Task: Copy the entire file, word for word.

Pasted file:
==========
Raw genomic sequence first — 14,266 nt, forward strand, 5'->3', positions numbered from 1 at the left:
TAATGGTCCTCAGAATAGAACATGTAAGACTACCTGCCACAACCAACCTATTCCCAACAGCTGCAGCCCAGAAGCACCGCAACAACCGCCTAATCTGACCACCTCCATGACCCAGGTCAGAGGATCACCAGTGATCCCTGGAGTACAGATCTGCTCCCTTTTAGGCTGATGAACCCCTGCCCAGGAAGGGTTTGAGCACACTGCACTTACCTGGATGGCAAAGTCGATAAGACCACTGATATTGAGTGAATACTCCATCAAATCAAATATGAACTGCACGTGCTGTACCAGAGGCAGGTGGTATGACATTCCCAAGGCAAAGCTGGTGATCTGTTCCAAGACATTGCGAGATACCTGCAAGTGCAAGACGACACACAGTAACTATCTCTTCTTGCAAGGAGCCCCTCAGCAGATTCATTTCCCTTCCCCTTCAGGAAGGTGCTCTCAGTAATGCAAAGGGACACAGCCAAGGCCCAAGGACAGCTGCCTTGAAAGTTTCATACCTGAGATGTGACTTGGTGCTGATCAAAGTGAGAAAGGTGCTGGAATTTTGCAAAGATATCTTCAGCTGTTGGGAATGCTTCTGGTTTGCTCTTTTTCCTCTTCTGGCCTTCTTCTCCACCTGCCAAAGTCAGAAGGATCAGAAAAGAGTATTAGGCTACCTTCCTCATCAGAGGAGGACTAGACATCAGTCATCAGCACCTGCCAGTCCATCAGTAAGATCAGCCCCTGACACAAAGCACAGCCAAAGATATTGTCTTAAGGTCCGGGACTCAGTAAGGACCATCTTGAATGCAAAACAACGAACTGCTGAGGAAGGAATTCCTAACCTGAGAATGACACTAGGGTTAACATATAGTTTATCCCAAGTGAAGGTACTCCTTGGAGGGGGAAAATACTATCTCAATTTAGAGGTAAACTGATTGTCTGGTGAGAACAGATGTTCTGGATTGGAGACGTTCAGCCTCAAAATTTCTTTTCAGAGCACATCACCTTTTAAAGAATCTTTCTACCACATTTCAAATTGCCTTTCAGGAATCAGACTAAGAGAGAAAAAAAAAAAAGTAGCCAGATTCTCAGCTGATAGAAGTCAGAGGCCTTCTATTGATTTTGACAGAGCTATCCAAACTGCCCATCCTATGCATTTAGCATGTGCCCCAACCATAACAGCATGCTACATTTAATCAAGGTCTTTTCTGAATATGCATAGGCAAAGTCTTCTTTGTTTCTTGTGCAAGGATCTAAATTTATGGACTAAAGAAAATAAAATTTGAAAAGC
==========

Raw genomic sequence first — 14,266 nt, forward strand, 5'->3', positions numbered from 1 at the left:
TAATGGTCCTCAGAATAGAACATGTAAGACTACCTGCCACAACCAACCTATTCCCAACAGCTGCAGCCCAGAAGCACCGCAACAACCGCCTAATCTGACCACCTCCATGACCCAGGTCAGAGGATCACCAGTGATCCCTGGAGTACAGATCTGCTCCCTTTTAGGCTGATGAACCCCTGCCCAGGAAGGGTTTGAGCACACTGCACTTACCTGGATGGCAAAGTCGATAAGACCACTGATATTGAGTGAATACTCCATCAAATCAAATATGAACTGCACGTGCTGTACCAGAGGCAGGTGGTATGACATTCCCAAGGCAAAGCTGGTGATCTGTTCCAAGACATTGCGAGATACCTGCAAGTGCAAGACGACACACAGTAACTATCTCTTCTTGCAAGGAGCCCCTCAGCAGATTCATTTCCCTTCCCCTTCAGGAAGGTGCTCTCAGTAATGCAAAGGGACACAGCCAAGGCCCAAGGACAGCTGCCTTGAAAGTTTCATACCTGAGATGTGACTTGGTGCTGATCAAAGTGAGAAAGGTGCTGGAATTTTGCAAAGATATCTTCAGCTGTTGGGAATGCTTCTGGTTTGCTCTTTTTCCTCTTCTGGCCTTCTTCTCCACCTGCCAAAGTCAGAAGGATCAGAAAAGAGTATTAGGCTACCTTCCTCATCAGAGGAGGACTAGACATCAGTCATCAGCACCTGCCAGTCCATCAGTAAGATCAGCCCCTGACACAAAGCACAGCCAAAGATATTGTCTTAAGGTCCGGGACTCAGTAAGGACCATCTTGAATGCAAAACAACGAACTGCTGAGGAAGGAATTCCTAACCTGAGAATGACACTAGGGTTAACATATAGTTTATCCCAAGTGAAGGTACTCCTTGGAGGGGGAAAATACTATCTCAATTTAGAGGTAAACTGATTGTCTGGTGAGAACAGATGTTCTGGATTGGAGACGTTCAGCCTCAAAATTTCTTTTCAGAGCACATCACCTTTTAAAGAATCTTTCTACCACATTTCAAATTGCCTTTCAGGAATCAGACTAAGAGAGAAAAAAAAAAAAGTAGCCAGATTCTCAGCTGATAGAAGTCAGAGGCCTTCTATTGATTTTGACAGAGCTATCCAAACTGCCCATCCTATGCATTTAGCATGTGCCCCAACCATAACAGCATGCTACATTTAATCAAGGTCTTTTCTGAATATGCATAGGCAAAGTCTTCTTTGTTTCTTGTGCAAGGATCTAAATTTATGGACTAAAGAAAATAAAATTTGAAAAGC